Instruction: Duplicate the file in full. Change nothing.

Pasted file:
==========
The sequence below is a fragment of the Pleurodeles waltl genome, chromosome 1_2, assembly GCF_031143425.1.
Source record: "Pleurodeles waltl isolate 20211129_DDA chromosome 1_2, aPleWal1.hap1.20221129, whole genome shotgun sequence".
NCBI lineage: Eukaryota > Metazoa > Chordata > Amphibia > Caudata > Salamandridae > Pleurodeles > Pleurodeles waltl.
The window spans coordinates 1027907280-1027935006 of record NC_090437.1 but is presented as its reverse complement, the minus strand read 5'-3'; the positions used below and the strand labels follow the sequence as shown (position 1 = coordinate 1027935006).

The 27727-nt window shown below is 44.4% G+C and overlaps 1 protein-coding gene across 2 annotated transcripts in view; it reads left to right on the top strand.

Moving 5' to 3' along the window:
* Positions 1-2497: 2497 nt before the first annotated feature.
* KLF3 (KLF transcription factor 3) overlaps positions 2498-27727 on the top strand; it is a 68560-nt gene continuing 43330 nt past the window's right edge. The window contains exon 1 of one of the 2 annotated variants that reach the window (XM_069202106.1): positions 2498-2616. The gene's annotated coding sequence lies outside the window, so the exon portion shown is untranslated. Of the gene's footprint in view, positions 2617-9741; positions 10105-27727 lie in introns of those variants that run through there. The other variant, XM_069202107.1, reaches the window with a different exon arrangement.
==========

The sequence below is a fragment of the Pleurodeles waltl genome, chromosome 1_2, assembly GCF_031143425.1.
Source record: "Pleurodeles waltl isolate 20211129_DDA chromosome 1_2, aPleWal1.hap1.20221129, whole genome shotgun sequence".
NCBI lineage: Eukaryota > Metazoa > Chordata > Amphibia > Caudata > Salamandridae > Pleurodeles > Pleurodeles waltl.
The window spans coordinates 1027907280-1027935006 of record NC_090437.1 but is presented as its reverse complement, the minus strand read 5'-3'; the positions used below and the strand labels follow the sequence as shown (position 1 = coordinate 1027935006).

The 27727-nt window shown below is 44.4% G+C and overlaps 1 protein-coding gene across 2 annotated transcripts in view; it reads left to right on the top strand.

Moving 5' to 3' along the window:
* Positions 1-2497: 2497 nt before the first annotated feature.
* KLF3 (KLF transcription factor 3) overlaps positions 2498-27727 on the top strand; it is a 68560-nt gene continuing 43330 nt past the window's right edge. The window contains exon 1 of one of the 2 annotated variants that reach the window (XM_069202106.1): positions 2498-2616. The gene's annotated coding sequence lies outside the window, so the exon portion shown is untranslated. Of the gene's footprint in view, positions 2617-9741; positions 10105-27727 lie in introns of those variants that run through there. The other variant, XM_069202107.1, reaches the window with a different exon arrangement.